Health

  • Written by Michelle Moscova, Senior Lecturer in Anatomy, UNSW
imageScientists aren't sure exactly why we cry when we are sad.Thomas Stromberg/Flickr, CC BY-SA

This is an article from Curious Kids, a series for children. The Conversation is asking kids to send in questions they’d like an expert to answer. All questions are welcome – serious, weird or wacky!


Why do tears come out of our eyes when we cry? – Grace, age 9, Melbourne


Hi Grace, thank you for a great question.

We cry, or make tears, for three reasons. First, we need tears to keep our eye healthy, so you can say that our eyes cry a little bit all through the day. These types of tears usually don’t come out of our eyes.

Tears do come out of our eyes when we are emotional – either very sad or happy – or when our eyes are irritated by something, like a bit of dust that gets into our eyes or when we cut an onion.

Tears are needed for our eyes to work properly. Your eye has special parts – called glands – that make tears all day. Normally they only produce a tiny amount of tears – less than half a teaspoon per day. Tears are mostly water and a little bit of salt, but they also have some oil, mucus and chemicals called enzymes that kill germs.

A small amount of oil in tears stops them from evaporating or leaking out of our eyes. If we didn’t have oil in our tears, it would make our eyes really dry and sore.

When you blink, the eyelid spreads the tears around your eye and mucus helps the tears stick to the eyeball. Any tears left over drain through a special drainage system that goes through to your nose.

When we cry – and I hope you don’t cry too often – we make more tears than the eye can hold. This is because the largest tear gland can switch on and produce a lot of tears at once, just like a little fountain.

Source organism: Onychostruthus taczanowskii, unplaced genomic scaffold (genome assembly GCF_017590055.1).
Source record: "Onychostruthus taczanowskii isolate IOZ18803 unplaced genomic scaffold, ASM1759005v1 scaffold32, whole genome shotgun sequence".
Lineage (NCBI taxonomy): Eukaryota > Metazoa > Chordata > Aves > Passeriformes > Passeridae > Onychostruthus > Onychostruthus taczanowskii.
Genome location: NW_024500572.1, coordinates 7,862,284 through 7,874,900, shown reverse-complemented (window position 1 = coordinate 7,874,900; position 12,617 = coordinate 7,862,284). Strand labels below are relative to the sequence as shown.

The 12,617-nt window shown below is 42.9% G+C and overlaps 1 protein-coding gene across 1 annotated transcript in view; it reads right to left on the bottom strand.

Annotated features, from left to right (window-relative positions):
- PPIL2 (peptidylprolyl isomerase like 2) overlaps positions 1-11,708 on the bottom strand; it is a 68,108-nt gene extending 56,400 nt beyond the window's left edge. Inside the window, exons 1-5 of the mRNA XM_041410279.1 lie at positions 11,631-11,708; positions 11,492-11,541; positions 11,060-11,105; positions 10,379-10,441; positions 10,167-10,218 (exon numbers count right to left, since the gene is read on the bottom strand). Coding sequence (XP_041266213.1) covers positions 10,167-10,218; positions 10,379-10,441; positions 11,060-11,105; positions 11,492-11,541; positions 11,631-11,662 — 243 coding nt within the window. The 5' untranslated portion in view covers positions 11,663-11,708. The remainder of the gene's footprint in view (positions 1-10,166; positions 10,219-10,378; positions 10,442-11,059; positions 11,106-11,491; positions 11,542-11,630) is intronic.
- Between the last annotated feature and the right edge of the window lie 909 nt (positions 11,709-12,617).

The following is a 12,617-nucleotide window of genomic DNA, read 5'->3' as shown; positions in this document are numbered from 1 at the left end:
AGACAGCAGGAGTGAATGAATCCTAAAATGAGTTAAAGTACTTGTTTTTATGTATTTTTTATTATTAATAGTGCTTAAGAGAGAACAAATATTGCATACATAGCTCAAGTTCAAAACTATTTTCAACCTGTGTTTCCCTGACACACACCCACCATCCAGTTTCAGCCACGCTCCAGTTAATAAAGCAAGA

Read more: Curious Kids: How can you tell if your cat is happy and likes you?


The part of the brain that switches on the “tear fountain” receives signals from the part of your brain that controls your emotions.

When this happens, the eye can produce more than half a cup of tears in minutes. This is way too much for the eye to hold and our drainage system goes to work. Remember that this drainage system goes to our noses? That’s why when you cry you may notice your nose starts running. These are these extra tears.

If you cry really hard, then there are far too many tears even for that drainage system to remove, so the tears start falling out of our eyes.

imageAccording to psychologists, only humans cry as an emotional response.Teresa Trimm/flickr, CC BY-SA

Psychologists believe that crying because of emotions is something only humans do. Most of us cry sometimes because we are really sad. Some of us also cry when we are happy.

We haven’t figured out exactly why we cry when we are emotional, but we do know that the chemicals found in emotional tears are different to normal tears. Some scientists believe that these chemicals may help us feel better after we cry.


Read more: Curious Kids: Do bees ever accidentally sting other bees?


There are also some strange conditions that can make people cry. Some people cry when they eat or even just think about food. This is called “crocodile tears syndrome”. It is named after a legend that said crocodiles pretend to cry to trick their prey into coming closer to them.

Crocodile tears syndrome may happen after someone has been in an accident and broken some bones in their face. As the face heals, some body parts called nerves repair themselves in the wrong way. Nerves that made your mouth water when you smell good food get mistakenly connected to the tear gland instead. Afterwards when that person eats or smells something delicious that makes their mouth water, they start to cry.


Hello, curious kids! Have you got a question you’d like an expert to answer? Ask an adult to send your question to us. You can:

* Email your question to curiouskids@theconversation.edu.au * Tell us on Twitter by tagging @ConversationEDU with the hashtag #curiouskids, or * Tell us on Facebook

imageCC BY-ND

Please tell us your name, age and which city you live in. You can send an audio recording of your question too, if you want. Send as many questions as you like! We won’t be able to answer every question but we will do our best.

Michelle Moscova does not work for, consult, own shares in or receive funding from any company or organisation that would benefit from this article, and has disclosed no relevant affiliations beyond their academic appointment.

Authors: Michelle Moscova, Senior Lecturer in Anatomy, UNSW

Read more http://theconversation.com/curious-kids-why-do-tears-come-out-of-our-eyes-when-we-cry-84361

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